In the vein of the Authors Guild warnings I posted about yesterday, The Bookseller reports on agents in the UK warning about “rights grabs” tied to potentially-confusing language relating to digital books in the contracts publishers—particularly American publishers—offer to writers.

Clare Alexander of Aitken Alexander warned over the use of terms such as “derivative works” in contracts, which could affect film, TV, games and merchandising rights.

“Publishers are understandably looking to protect their rights—especially where they create material for things like enhanced e-books or phone apps—but it creates a copyright grey area,” she said. “What the good publishers are doing is sitting down with agents and discussing, case by case, how to come up with language that is appropriate.”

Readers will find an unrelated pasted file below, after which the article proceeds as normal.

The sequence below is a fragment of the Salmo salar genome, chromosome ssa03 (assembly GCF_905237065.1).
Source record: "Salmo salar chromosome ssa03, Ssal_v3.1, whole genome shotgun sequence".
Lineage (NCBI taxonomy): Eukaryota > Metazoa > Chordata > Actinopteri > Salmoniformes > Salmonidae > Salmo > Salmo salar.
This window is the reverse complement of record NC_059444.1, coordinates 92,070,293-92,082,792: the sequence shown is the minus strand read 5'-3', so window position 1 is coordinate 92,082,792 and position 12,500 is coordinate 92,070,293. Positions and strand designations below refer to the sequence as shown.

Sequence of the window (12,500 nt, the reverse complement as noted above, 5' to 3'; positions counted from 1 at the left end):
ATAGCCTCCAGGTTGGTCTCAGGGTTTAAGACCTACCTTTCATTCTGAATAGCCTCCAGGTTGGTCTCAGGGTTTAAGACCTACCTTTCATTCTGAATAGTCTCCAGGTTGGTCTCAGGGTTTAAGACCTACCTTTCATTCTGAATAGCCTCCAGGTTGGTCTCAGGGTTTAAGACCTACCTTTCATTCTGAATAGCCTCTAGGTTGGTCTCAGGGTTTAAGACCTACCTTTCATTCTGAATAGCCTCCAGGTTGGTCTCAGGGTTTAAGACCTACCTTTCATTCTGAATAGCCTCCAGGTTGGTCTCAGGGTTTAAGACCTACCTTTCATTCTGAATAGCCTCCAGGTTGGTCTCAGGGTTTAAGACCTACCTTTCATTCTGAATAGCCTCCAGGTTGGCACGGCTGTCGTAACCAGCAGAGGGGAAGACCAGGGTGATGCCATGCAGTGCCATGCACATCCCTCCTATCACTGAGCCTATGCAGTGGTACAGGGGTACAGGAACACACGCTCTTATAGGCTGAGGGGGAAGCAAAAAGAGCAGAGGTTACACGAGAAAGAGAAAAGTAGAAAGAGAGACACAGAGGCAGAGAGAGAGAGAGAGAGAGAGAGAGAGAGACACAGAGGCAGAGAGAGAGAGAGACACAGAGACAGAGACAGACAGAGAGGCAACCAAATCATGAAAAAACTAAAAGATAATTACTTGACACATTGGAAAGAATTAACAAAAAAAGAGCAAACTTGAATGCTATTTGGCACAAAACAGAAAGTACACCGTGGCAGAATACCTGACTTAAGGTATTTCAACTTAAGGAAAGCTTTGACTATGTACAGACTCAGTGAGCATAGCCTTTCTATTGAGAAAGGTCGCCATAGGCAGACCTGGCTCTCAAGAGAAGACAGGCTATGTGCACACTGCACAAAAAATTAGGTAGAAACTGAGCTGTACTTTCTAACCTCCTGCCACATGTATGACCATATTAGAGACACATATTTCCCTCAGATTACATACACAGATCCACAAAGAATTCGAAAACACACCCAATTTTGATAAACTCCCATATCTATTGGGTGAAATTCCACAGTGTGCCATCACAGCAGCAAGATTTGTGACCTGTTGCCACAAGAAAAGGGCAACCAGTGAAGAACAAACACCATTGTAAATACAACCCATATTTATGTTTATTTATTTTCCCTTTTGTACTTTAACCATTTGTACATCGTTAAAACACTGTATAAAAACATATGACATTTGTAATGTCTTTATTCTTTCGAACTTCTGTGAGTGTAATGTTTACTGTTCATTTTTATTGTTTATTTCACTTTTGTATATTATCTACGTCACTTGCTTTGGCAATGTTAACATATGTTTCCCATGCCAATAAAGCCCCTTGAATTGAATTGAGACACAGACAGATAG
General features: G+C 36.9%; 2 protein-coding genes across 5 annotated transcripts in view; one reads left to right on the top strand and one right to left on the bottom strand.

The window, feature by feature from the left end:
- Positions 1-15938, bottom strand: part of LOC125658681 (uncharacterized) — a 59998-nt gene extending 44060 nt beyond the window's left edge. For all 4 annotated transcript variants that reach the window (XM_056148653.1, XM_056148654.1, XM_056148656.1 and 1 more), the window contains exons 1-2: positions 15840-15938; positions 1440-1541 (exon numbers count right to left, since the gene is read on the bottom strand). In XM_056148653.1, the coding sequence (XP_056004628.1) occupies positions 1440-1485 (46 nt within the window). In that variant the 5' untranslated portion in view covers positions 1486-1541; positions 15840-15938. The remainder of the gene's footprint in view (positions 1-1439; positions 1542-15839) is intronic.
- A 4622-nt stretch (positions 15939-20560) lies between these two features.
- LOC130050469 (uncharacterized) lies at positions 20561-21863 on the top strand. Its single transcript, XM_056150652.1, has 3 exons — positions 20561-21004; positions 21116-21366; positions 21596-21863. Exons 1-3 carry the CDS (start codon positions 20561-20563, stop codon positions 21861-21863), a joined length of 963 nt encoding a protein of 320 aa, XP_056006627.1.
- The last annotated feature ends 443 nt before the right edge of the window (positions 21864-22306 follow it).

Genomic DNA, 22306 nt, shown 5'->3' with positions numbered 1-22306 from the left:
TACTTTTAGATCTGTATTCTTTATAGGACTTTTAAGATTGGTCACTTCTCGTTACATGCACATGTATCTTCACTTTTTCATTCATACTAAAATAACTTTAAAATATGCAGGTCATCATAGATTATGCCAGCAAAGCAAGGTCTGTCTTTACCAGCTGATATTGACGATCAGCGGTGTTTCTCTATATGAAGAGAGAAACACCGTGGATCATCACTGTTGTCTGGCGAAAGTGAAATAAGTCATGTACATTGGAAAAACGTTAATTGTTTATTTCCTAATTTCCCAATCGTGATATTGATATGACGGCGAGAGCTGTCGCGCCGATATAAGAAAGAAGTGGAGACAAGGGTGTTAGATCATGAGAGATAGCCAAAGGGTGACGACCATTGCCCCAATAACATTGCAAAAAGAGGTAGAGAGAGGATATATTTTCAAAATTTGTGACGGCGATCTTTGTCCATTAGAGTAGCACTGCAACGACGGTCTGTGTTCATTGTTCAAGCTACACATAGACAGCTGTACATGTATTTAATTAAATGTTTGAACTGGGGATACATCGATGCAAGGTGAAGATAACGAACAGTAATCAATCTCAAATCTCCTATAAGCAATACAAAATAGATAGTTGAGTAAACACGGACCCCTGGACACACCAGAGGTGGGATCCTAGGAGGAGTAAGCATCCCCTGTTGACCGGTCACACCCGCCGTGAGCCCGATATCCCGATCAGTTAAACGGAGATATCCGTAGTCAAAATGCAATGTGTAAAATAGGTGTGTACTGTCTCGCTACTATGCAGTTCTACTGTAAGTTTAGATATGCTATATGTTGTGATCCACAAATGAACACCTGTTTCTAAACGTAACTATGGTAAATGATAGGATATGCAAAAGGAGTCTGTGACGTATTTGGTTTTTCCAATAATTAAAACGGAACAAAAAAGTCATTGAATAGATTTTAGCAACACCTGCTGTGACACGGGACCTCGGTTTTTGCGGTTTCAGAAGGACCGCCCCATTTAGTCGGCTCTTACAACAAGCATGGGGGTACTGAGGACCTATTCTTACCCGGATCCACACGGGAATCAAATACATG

This has been going on for quite some time, apparently, and not just over digital books. Charlie Stross wrote a blog post breaking down one of his old contracts with an American publisher, and at one point noted how his agent defended him from this very kind of thing:

There’s also a struck-out-by-agent land grab for audio book rights, motion picture and TV rights, games, and stuffed toys. This is the other good reason why smart authors employ agents; a draft publishing contract is inevitably full of little whoopee cushions inserted by the publisher’s lawyers and intended to separate the author from control over the fruits of their labour.

Interesting stuff, and something anyone who writes print or e-books should pay attention to.


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